When it comes to achieving a desired end state on the battlefield, the key factor that makes all the difference, in the end, is information. Is the information that is available to commanders and decision-makers accurate? Is it relevant to the situation at hand? Is it getting to the right people, and are they getting it when they need it? Are government and military decision-makers able to send, receive and assess information quickly, and collaborate with one another effectively to achieve the mission? Effective systems and procedures must be put into place in order to make this possible.
There is a smorgasbord of acronyms and jargon that project managers in the defense sector must familiarize themselves with. Today, one of the most important and comprehensive terms pertaining to military information systems is C4ISR.
C4ISR (Command, Control, Communications, Computer, Intelligence, Surveillance, and Reconnaissance) is a broad term that refers to “systems, procedures and techniques used to collect and disseminate information”. Each of these is a field of expertise unto itself, but they work synergistically to provide warfighters and decision-makers with actionable information to help them do their jobs.
- Command and Control, or “C2”, does not have a strict, universally agreed-upon definition, but governments and militaries around the world agree that C2 can be generally described as the exercise of authority within a given environment in the pursuit of a mission. In the simplest of terms, it is where orders come from and where decisions are made.
- Communications is another broad term, referring to the sharing and transmission of information.
- Computer systems are an essential component of modern warfare, as well as in business and government. Simply put, no other component of C4ISR functions effectively in the 21st century without effective computer systems.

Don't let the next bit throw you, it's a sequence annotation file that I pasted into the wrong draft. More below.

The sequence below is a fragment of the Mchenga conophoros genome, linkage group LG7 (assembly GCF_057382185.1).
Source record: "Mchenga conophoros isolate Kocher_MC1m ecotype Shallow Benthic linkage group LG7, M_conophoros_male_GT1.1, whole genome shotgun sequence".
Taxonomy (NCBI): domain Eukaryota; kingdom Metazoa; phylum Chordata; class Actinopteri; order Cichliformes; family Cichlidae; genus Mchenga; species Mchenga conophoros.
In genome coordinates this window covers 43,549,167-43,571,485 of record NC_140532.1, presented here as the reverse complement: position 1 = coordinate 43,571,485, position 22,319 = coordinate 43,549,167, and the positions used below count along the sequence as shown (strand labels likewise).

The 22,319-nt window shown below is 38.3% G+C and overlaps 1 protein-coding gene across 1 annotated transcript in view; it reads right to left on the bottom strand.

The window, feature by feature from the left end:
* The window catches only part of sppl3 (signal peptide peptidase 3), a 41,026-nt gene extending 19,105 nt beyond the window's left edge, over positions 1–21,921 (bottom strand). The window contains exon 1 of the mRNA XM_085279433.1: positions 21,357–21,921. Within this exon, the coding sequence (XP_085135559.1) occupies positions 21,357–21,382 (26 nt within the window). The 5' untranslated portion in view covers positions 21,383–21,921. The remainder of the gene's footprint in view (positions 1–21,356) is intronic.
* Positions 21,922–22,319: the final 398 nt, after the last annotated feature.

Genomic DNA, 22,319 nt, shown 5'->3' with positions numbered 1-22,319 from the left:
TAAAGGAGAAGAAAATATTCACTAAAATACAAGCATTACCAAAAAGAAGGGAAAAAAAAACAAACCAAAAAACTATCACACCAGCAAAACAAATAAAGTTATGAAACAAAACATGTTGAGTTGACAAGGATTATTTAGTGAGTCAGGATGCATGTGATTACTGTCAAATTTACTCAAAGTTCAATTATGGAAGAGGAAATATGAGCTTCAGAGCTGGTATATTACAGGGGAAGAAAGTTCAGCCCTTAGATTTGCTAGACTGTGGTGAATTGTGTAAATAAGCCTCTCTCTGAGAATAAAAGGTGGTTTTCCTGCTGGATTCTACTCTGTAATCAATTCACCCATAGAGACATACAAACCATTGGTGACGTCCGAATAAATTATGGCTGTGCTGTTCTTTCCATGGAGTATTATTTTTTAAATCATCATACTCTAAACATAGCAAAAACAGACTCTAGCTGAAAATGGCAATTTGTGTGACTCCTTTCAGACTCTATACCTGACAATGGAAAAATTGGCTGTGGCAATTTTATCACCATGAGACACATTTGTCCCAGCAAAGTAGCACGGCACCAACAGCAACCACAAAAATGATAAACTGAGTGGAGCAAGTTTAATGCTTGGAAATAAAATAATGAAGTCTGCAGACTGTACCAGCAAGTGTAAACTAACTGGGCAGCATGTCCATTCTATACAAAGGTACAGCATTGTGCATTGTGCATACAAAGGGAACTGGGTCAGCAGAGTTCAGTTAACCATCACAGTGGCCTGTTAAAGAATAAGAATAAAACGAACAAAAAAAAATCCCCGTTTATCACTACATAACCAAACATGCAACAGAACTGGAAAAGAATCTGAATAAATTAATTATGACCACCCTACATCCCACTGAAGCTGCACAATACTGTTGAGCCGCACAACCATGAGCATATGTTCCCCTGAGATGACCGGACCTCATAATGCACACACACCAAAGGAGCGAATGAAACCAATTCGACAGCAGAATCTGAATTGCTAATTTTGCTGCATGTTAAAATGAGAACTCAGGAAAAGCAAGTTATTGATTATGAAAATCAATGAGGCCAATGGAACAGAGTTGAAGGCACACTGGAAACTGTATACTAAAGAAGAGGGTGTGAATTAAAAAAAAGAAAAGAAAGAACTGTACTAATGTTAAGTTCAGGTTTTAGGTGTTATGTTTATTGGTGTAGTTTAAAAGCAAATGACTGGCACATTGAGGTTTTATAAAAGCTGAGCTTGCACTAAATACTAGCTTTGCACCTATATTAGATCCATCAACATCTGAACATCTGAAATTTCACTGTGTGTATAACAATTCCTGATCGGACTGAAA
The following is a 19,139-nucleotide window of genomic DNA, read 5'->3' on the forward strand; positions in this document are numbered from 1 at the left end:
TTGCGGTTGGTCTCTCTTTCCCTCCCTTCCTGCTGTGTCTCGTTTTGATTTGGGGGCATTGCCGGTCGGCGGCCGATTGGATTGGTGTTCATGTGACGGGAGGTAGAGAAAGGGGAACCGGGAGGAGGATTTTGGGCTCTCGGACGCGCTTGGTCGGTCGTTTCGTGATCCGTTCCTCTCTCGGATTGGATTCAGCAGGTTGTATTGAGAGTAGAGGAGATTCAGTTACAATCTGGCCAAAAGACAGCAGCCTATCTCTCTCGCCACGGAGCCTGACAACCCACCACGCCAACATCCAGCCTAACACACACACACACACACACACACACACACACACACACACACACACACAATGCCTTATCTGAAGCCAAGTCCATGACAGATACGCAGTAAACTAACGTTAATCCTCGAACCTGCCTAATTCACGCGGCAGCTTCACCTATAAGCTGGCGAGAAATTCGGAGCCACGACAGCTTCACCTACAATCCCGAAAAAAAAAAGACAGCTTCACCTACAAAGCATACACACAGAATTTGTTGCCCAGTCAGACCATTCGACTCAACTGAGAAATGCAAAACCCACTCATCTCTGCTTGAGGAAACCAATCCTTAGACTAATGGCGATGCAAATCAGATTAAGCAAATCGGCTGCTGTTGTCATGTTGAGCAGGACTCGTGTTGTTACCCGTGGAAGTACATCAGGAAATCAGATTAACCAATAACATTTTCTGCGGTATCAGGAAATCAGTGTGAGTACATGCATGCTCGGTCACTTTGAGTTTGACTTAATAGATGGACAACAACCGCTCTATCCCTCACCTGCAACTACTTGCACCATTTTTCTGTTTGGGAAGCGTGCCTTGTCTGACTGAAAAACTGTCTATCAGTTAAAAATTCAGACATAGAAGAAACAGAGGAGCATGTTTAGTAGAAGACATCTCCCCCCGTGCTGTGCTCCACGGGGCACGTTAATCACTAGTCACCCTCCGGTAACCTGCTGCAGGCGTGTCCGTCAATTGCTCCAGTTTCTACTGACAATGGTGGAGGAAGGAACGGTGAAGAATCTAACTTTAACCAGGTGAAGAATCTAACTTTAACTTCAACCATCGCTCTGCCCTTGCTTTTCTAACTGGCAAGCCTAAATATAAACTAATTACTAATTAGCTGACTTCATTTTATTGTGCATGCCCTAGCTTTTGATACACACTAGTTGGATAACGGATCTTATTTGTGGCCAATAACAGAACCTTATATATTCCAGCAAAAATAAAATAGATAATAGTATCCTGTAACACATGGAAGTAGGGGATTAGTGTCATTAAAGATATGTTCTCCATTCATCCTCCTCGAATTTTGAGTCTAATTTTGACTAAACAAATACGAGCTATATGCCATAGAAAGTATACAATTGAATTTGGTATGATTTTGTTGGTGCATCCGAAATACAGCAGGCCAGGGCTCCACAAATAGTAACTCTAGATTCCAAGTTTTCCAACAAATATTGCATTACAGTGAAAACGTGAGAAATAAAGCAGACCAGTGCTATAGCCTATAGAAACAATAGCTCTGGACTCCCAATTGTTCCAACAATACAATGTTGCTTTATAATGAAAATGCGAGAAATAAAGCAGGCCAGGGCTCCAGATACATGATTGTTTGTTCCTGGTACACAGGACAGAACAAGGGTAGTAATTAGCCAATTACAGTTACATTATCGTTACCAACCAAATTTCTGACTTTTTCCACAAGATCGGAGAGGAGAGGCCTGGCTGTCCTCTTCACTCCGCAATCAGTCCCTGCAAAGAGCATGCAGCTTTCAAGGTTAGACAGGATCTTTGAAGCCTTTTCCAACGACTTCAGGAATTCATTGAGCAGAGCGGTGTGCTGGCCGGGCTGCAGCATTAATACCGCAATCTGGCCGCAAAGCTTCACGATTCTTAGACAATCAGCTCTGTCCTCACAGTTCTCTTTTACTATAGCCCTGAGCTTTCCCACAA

- Intelligence is a term referring to information itself that pertains to the mission, or goals and objectives of the organization carrying out the mission.
- Surveillance is the monitoring and observation of activities and behavior in order to gather Intelligence. This can be done in many different ways, including intercepting electronic communications, video and audio monitoring, and human intelligence gathering.
- Reconnaissance is distinct from Surveillance (although the terms are often mistakenly used interchangeably) because it involves the act of sending personnel or equipment (such as drones) into areas outside friendly control for the purpose of gathering Intelligence.
C4ISR is ultimately about increasing Situational Awareness, giving decision-makers the information they need as fast as possible, and using the right materials, equipment, and systems to make that happen. All the components of C4ISR MUST work together smoothly to achieve mission success. It is the bedrock of any mission, and a fault in any link in the chain can have serious, even deadly consequences.
C4ISR in Action
Providing C4ISR requires sensors, computers and communication systems that collect intelligence across land, air, sea and space, as well as cyberspace. Then this information is processed, analyzed, used and delivered to those who need it.
Let’s take a look at Naval Strike Groups as one example of how C4ISR is deployed. The intelligence, surveillance and recon abilities of Strike Groups in the US Navy are provided by sensors operated by Navy, Joint-Force, and National sensor systems. These include space-based, ground-based, surface and subsurface sensors which collect information.
The combination of space-based image intelligence (IMINT), signals intelligence (SIGINT) and measurement and signatures intelligence (MASINT) frameworks collect data from the environment and forward it to Command and Control, where it can be used to make informed decisions. There are dozens of different sensors involving all components of these systems which work together to collect and deliver information. This helps commanders in Naval Strike Groups stay aware of their environment, select and engage targets, and defend against threats.
This is just one example. C4ISR is utilized across all military activities. Needless to say, this is pretty complicated stuff. Setting up effective end-to-end solutions for C4ISR systems requires expert software and system engineering, as well designing and developing electronic hardware systems.
Novel Engineering’s team of engineers has experience working across a broad range of C4ISR core competencies, such as tactical communications and information collection, big data acquisition & correlation, ground system support & development, capabilities-based ISR, and much more. Contact us today to see how Novel can help you meet your C4ISR system requirements in a cost-effective manner.